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US promises action against data leakers

Military takes steps to better guard secrets

By Anne Gearan
Associated Press / November 30, 2010

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WASHINGTON — Striking back, the Obama administration yesterday branded the leak of more than a quarter-million sensitive files an attack on the United States and raised the prospect of criminal prosecution against the online site WikiLeaks.

Secretary of State Hillary Rodham Clinton asserted that WikiLeaks acted illegally in posting the material. She said the administration was taking “aggressive steps to hold responsible those who stole this information.’’

Clinton spoke in between calls to foreign capitals to make amends for scathing and gossipy memos never meant for foreign eyes.

“This disclosure is not just an attack on America’s foreign policy interests,’’ she said. “It is an attack on the international community, the alliances and partnerships, the conversations and negotiations that safeguard global security and advance economic prosperity. I am confident that the partnerships that the Obama administration has worked so hard to build will withstand this challenge.’’

The government is mounting a criminal investigation, Attorney General Eric Holder said, adding that anyone found to have broken American law will be held responsible.

Holder said the latest disclosure, involving classified and sensitive State Department documents, jeopardized the security of the nation, its diplomats, intelligence assets, and relationships with foreign governments.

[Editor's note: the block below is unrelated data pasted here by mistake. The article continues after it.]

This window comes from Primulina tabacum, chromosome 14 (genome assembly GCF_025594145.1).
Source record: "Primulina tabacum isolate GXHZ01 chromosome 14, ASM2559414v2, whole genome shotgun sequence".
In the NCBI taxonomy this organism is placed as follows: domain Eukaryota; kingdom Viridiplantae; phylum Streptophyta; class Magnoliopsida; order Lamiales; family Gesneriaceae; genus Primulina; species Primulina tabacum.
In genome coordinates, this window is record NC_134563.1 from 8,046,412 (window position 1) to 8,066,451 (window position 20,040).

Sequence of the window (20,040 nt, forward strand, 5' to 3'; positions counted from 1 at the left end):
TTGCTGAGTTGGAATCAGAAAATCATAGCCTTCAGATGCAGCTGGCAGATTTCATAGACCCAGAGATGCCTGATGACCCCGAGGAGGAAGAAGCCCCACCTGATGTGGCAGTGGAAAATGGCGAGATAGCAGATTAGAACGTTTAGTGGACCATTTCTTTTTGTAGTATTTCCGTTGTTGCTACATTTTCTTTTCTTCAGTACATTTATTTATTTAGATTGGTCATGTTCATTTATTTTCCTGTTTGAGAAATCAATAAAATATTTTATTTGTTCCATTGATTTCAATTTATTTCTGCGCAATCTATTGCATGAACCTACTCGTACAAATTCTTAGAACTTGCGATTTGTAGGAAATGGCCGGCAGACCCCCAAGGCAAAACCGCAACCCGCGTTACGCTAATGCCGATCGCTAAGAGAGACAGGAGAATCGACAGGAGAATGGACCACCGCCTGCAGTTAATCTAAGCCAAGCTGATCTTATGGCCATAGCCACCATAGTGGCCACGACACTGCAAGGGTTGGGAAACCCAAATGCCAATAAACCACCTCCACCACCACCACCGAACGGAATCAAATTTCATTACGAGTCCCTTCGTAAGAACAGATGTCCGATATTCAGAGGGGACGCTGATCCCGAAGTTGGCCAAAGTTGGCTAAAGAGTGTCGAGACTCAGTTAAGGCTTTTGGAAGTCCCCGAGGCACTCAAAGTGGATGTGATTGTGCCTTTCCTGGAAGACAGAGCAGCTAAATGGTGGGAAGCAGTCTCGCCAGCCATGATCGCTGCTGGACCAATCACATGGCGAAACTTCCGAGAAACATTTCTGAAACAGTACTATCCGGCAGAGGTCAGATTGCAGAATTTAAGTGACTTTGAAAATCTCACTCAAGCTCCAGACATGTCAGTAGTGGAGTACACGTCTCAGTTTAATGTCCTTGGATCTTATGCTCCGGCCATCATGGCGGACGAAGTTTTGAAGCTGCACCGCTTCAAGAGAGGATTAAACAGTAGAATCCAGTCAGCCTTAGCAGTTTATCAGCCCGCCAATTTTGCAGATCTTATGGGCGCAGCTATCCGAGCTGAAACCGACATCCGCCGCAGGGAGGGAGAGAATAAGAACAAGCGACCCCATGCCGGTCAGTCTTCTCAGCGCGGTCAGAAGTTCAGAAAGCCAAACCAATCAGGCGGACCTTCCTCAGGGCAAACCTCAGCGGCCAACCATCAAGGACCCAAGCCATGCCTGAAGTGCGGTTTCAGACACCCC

The Pentagon yesterday detailed new security safeguards, including restraints on small computer flash drives, to make it harder for anyone to copy and reveal so many secrets.

The young Army private suspected of stealing the diplomatic memos, many of them classified, and feeding them to WikiLeaks may have defeated Pentagon security systems using little more than a Lady Gaga CD and a portable computer memory stick.

The soldier, Bradley Manning, has not been charged in the latest release of internal US government documents. But officials said he is the prime suspect partly because of his own description of how he pulled off a staggering theft of classified and restricted material.

“No one suspected a thing,’’ Manning told a confidant afterward, according to a log of his computer chat published by Wired.com. “I didn’t even have to hide anything.’’

Manning is charged in military court with taking other classified material later published by the online clearinghouse WikiLeaks.

It is not clear whether others, such as WikiLeaks executives, might be charged separately in civilian courts.

Colonel Dave Lapan, a Pentagon spokesman, said it was possible that many people could be held accountable if they were found to have ignored security protocols or somehow enabled the download without authorization.

In his Internet chat, Manning described the conditions as lax to the point that he could bring a homemade music CD to work with him, erase the music, and replace it with secrets.

Wired.com published a partial log of Manning’s discussions with hacker R. Adrian Lamo in June.

By his own admission, Manning was apparently able to pull material from outside the Pentagon, including documents he had little obvious reason to see.

He was arrested shortly after those chats last spring and is awaiting trial on the earlier charges. Manning’s civilian lawyer, David E. Combs, declined to comment.

Lapan said the WikiLeaks experience has encouraged discussion within the military about how better to strike a balance between sharing information with those who need it and protecting it from disclosure.

Pentagon spokesman Bryan Whitman said the WikiLeaks case revealed vulnerable seams in the information-sharing systems used by multiple government agencies.

Some of those joint systems were designed to answer another problem: the failure of government agencies to share what they knew before the Sept. 11, 2001, attacks.

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